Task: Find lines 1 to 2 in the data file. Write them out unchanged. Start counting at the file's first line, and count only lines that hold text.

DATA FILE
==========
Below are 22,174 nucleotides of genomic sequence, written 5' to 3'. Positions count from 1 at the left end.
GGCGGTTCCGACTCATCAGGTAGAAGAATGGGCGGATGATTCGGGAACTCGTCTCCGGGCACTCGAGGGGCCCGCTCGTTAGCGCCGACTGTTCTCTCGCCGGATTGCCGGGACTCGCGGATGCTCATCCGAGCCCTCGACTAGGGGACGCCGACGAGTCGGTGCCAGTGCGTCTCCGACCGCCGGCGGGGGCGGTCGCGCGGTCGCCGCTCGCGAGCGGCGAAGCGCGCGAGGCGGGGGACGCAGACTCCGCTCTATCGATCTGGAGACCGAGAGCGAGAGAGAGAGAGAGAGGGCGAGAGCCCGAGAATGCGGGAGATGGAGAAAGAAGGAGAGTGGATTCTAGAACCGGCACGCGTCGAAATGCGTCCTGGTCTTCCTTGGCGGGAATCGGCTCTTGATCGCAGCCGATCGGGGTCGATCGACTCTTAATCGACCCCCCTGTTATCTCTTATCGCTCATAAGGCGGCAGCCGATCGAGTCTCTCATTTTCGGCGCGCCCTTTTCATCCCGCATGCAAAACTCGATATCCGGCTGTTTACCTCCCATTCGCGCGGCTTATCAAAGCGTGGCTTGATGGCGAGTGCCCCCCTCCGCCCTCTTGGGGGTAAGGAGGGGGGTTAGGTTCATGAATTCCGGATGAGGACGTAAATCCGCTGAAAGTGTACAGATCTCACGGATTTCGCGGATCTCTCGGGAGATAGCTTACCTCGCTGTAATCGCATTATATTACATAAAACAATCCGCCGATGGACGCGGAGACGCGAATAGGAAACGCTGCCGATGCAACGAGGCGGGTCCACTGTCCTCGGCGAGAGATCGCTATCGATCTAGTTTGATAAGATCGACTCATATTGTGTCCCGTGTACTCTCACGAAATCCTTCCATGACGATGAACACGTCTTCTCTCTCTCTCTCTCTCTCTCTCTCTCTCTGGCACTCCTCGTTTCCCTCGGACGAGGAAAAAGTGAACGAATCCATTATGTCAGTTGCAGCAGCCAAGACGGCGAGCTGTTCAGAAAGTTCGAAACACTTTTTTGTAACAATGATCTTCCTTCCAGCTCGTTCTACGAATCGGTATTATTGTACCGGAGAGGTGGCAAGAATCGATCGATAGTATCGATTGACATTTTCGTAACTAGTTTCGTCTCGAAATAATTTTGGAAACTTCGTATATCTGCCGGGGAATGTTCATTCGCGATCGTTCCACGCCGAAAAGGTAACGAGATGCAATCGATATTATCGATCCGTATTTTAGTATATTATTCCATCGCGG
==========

Below are 22,174 nucleotides of genomic sequence, written 5' to 3'. Positions count from 1 at the left end.
GGCGGTTCCGACTCATCAGGTAGAAGAATGGGCGGATGATTCGGGAACTCGTCTCCGGGCACTCGAGGGGCCCGCTCGTTAGCGCCGACTGTTCTCTCGCCGGATTGCCGGGACTCGCGGATGCTCATCCGAGCCCTCGACTAGGGGACGCCGACGAGTCGGTGCCAGTGCGTCTCCGACCGCCGGCGGGGGCGGTCGCGCGGTCGCCGCTCGCGAGCGGCGAAGCGCGCGAGGCGGGGGACGCAGACTCCGCTCTATCGATCTGGAGACCGAGAGCGAGAGAGAGAGAGAGAGGGCGAGAGCCCGAGAATGCGGGAGATGGAGAAAGAAGGAGAGTGGATTCTAGAACCGGCACGCGTCGAAATGCGTCCTGGTCTTCCTTGGCGGGAATCGGCTCTTGATCGCAGCCGATCGGGGTCGATCGACTCTTAATCGACCCCCCTGTTATCTCTTATCGCTCATAAGGCGGCAGCCGATCGAGTCTCTCATTTTCGGCGCGCCCTTTTCATCCCGCATGCAAAACTCGATATCCGGCTGTTTACCTCCCATTCGCGCGGCTTATCAAAGCGTGGCTTGATGGCGAGTGCCCCCCTCCGCCCTCTTGGGGGTAAGGAGGGGGGTTAGGTTCATGAATTCCGGATGAGGACGTAAATCCGCTGAAAGTGTACAGATCTCACGGATTTCGCGGATCTCTCGGGAGATAGCTTACCTCGCTGTAATCGCATTATATTACATAAAACAATCCGCCGATGGACGCGGAGACGCGAATAGGAAACGCTGCCGATGCAACGAGGCGGGTCCACTGTCCTCGGCGAGAGATCGCTATCGATCTAGTTTGATAAGATCGACTCATATTGTGTCCCGTGTACTCTCACGAAATCCTTCCATGACGATGAACACGTCTTCTCTCTCTCTCTCTCTCTCTCTCTCTCTCTGGCACTCCTCGTTTCCCTCGGACGAGGAAAAAGTGAACGAATCCATTATGTCAGTTGCAGCAGCCAAGACGGCGAGCTGTTCAGAAAGTTCGAAACACTTTTTTGTAACAATGATCTTCCTTCCAGCTCGTTCTACGAATCGGTATTATTGTACCGGAGAGGTGGCAAGAATCGATCGATAGTATCGATTGACATTTTCGTAACTAGTTTCGTCTCGAAATAATTTTGGAAACTTCGTATATCTGCCGGGGAATGTTCATTCGCGATCGTTCCACGCCGAAAAGGTAACGAGATGCAATCGATATTATCGATCCGTATTTTAGTATATTATTCCATCGCGG